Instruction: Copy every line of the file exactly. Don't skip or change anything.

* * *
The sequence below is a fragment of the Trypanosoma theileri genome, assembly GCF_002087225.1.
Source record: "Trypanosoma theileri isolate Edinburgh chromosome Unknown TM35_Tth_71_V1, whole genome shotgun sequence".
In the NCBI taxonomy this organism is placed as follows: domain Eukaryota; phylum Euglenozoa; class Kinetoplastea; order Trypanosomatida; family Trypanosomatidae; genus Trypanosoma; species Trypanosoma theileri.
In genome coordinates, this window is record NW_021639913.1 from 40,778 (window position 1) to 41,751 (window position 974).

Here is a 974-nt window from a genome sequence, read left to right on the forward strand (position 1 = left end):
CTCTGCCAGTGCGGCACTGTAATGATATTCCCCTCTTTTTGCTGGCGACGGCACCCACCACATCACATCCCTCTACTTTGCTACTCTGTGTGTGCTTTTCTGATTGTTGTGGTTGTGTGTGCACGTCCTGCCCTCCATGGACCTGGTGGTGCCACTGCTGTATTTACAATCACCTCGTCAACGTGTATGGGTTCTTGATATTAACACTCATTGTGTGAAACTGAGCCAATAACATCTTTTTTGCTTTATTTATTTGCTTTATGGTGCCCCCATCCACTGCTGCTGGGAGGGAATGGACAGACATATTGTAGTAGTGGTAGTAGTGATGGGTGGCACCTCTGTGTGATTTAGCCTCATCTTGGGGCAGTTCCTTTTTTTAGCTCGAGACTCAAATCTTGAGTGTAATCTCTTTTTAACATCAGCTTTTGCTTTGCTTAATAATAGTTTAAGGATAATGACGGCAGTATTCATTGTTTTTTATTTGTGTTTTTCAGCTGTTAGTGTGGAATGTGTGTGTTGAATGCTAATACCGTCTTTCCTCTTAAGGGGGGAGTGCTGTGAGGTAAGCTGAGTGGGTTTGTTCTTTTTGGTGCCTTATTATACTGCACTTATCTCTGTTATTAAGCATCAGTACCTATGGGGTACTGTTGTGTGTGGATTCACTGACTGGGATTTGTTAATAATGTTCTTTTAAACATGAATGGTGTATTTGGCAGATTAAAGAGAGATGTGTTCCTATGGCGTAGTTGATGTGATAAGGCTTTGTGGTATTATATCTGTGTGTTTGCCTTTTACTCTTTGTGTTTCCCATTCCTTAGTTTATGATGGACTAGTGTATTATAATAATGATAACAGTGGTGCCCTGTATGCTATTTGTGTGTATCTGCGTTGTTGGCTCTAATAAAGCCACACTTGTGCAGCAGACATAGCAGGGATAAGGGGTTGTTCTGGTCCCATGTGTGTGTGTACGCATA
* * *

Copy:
The sequence below is a fragment of the Trypanosoma theileri genome, assembly GCF_002087225.1.
Source record: "Trypanosoma theileri isolate Edinburgh chromosome Unknown TM35_Tth_71_V1, whole genome shotgun sequence".
In the NCBI taxonomy this organism is placed as follows: domain Eukaryota; phylum Euglenozoa; class Kinetoplastea; order Trypanosomatida; family Trypanosomatidae; genus Trypanosoma; species Trypanosoma theileri.
In genome coordinates, this window is record NW_021639913.1 from 40,778 (window position 1) to 41,751 (window position 974).

Here is a 974-nt window from a genome sequence, read left to right on the forward strand (position 1 = left end):
CTCTGCCAGTGCGGCACTGTAATGATATTCCCCTCTTTTTGCTGGCGACGGCACCCACCACATCACATCCCTCTACTTTGCTACTCTGTGTGTGCTTTTCTGATTGTTGTGGTTGTGTGTGCACGTCCTGCCCTCCATGGACCTGGTGGTGCCACTGCTGTATTTACAATCACCTCGTCAACGTGTATGGGTTCTTGATATTAACACTCATTGTGTGAAACTGAGCCAATAACATCTTTTTTGCTTTATTTATTTGCTTTATGGTGCCCCCATCCACTGCTGCTGGGAGGGAATGGACAGACATATTGTAGTAGTGGTAGTAGTGATGGGTGGCACCTCTGTGTGATTTAGCCTCATCTTGGGGCAGTTCCTTTTTTTAGCTCGAGACTCAAATCTTGAGTGTAATCTCTTTTTAACATCAGCTTTTGCTTTGCTTAATAATAGTTTAAGGATAATGACGGCAGTATTCATTGTTTTTTATTTGTGTTTTTCAGCTGTTAGTGTGGAATGTGTGTGTTGAATGCTAATACCGTCTTTCCTCTTAAGGGGGGAGTGCTGTGAGGTAAGCTGAGTGGGTTTGTTCTTTTTGGTGCCTTATTATACTGCACTTATCTCTGTTATTAAGCATCAGTACCTATGGGGTACTGTTGTGTGTGGATTCACTGACTGGGATTTGTTAATAATGTTCTTTTAAACATGAATGGTGTATTTGGCAGATTAAAGAGAGATGTGTTCCTATGGCGTAGTTGATGTGATAAGGCTTTGTGGTATTATATCTGTGTGTTTGCCTTTTACTCTTTGTGTTTCCCATTCCTTAGTTTATGATGGACTAGTGTATTATAATAATGATAACAGTGGTGCCCTGTATGCTATTTGTGTGTATCTGCGTTGTTGGCTCTAATAAAGCCACACTTGTGCAGCAGACATAGCAGGGATAAGGGGTTGTTCTGGTCCCATGTGTGTGTGTACGCATA